4. Could we consider a fourth way for long ages? Maybe God guided the process of theistic evolution. This view was unacceptable to Darwin himself. Otherwise you would have God guiding in birth defects, etc., so “a God of the gaps” approach does not seem helpful.

In summary, “we can enjoy the benefits of both faith and science but we choose by faith, we are not compelled to choose.”

There were several questions following this presentation.

1. Since there are 300,000 beetles alone, how many different animals were given to Adam to name? (The implication being that there may have been too many to name in one day!) The multiplication of animals we have today are the results of predation and disease; that would not be expected in a world declared to be good. Originally there might have been as many as 300 families of land animals.
2. If there had been a universal flood, wouldn’t all the fossils be thoroughly mixed up in the record? “There are things about the flood that are outside our experience; it is a real problem, there is no good answer. If organisms were distributed before the flood, then sorting had to happen during the flood.” “It is important to know that we have questions we cannot answer.” “The fossil record is enigmatic; I know of no model to explain it—there just is not enough information.”
3. What about the old earth, young life theory? Many Adventists are comfortable with this.
4. Will we ever see harmony between science and Scripture? No, Ellen White in Evangelism, page 593, suggests there will always be conflict.
5. Is evolution scientific? In the book In Search of Deep Time, Henry Gee says no historical question can be considered science. (Read a review of it here.)

I found these three GRI scientists to be forthright and helpful in their presentations — a refreshing change from some of their predecessors. The fourth scientist, Tim Standish, the organizer of the Yes, Creation! schedule, spoke on “Creation and Evolution: A Brief History.” For those who are familiar with this history, there was nothing that was new. He did, however, in response to several private criticisms from the audience, show his gracious side by apologizing for not treating all questioners with love and respect; he admitted he had been irritated with some of them. After reviewing some of the high points of the history of evolutionary thought, going back to the time of David (Psalm 53:1), he concluded that assertions and truth-claims that are made today are not really data-driven but based on philosophy. In contrast, he asserted the important unity that exists in Adventist doctrine.”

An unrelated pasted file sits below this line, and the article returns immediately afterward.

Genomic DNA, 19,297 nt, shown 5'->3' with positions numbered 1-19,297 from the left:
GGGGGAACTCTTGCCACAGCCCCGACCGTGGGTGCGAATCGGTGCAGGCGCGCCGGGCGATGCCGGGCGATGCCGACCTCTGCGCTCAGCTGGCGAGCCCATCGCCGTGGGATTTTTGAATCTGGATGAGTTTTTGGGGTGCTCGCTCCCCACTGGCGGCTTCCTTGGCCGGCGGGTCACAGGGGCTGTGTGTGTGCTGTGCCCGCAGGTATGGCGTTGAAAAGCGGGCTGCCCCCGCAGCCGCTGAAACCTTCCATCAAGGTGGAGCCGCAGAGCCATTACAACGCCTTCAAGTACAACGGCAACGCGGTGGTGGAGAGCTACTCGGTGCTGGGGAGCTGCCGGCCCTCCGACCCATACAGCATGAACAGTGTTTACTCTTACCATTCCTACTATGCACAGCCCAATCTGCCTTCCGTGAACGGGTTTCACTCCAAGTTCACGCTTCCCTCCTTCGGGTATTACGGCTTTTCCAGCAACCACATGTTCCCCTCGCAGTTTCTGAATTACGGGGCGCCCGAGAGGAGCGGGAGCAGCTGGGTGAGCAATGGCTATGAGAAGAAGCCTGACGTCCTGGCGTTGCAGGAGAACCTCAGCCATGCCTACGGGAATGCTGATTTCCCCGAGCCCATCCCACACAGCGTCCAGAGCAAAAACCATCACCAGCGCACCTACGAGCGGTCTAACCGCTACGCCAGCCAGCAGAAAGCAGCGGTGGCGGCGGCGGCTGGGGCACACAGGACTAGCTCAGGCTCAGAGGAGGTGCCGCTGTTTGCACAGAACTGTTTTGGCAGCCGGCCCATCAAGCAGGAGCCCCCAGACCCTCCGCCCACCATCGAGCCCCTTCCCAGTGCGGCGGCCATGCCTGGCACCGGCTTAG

Dear Shane and Sean

Gentleman, in light of what the GRI scientists are saying, I think you have your work cut out for you to demonstrate a recent, 6 day literal creation. Obviously the GRI scientists are having great difficulty reconciling their faith with science.

Sean, I really think the forum needs to hear from you on the observations of these GRI scientists and whether you agree or disagree.


Recent Comments by Ken

God and Granite Cubes
@ Sean

I enjoyed your article. As I’ve stated before, I think Intelligent Design is a more modern form of Deism and do not think it is irrational. However, as science on an ongoing basis shows what matters are explainable by cause and effect, less is attributable to conscious design. The question of course is what are the limits of science in this regard? For example, will it ever be able to explain First Cause/

Below is a more fulsome quote of Professor Townes, an self acknowledged Protestant Christian. Please note what he has to say about literal creation and evolution. Do you think he is being more reasonable than you on the nature of design?

“I do believe in both a creation and a continuous effect on this universe and our lives, that God has a continuing influence – certainly his laws guide how the universe was built. But the Bible’s description of creation occurring over a week’s time is just an analogy, as I see it. The Jews couldn’t know very much at that time about the lifetime of the universe or how old it was. They were visualizing it as best they could and I think they did remarkably well, but it’s just an analogy.

Should intelligent design be taught alongside Darwinian evolution in schools as religious legislators have decided in Pennsylvania and Kansas?

I think it’s very unfortunate that this kind of discussion has come up. People are misusing the term intelligent design to think that everything is frozen by that one act of creation and that there’s no evolution, no changes. It’s totally illogical in my view. Intelligent design, as one sees it from a scientific point of view, seems to be quite real. This is a very special universe: it’s remarkable that it came out just this way. If the laws of physics weren’t just the way they are, we couldn’t be here at all. The sun couldn’t be there, the laws of gravity and nuclear laws and magnetic theory, quantum mechanics, and so on have to be just the way they are for us to be here.
Charles Townes
‘Faith is necessary for the scientist even to get started, and deep faith is necessary for him to carry out his tougher tasks. Why? Because he must have confidence that there is order in the universe and that the human mind – in fact his own mind – has a good chance of understanding this order.’
-Charles Townes, writing in “The Convergence of Science and Religion,” IBM’s Think magazine, March-April 1966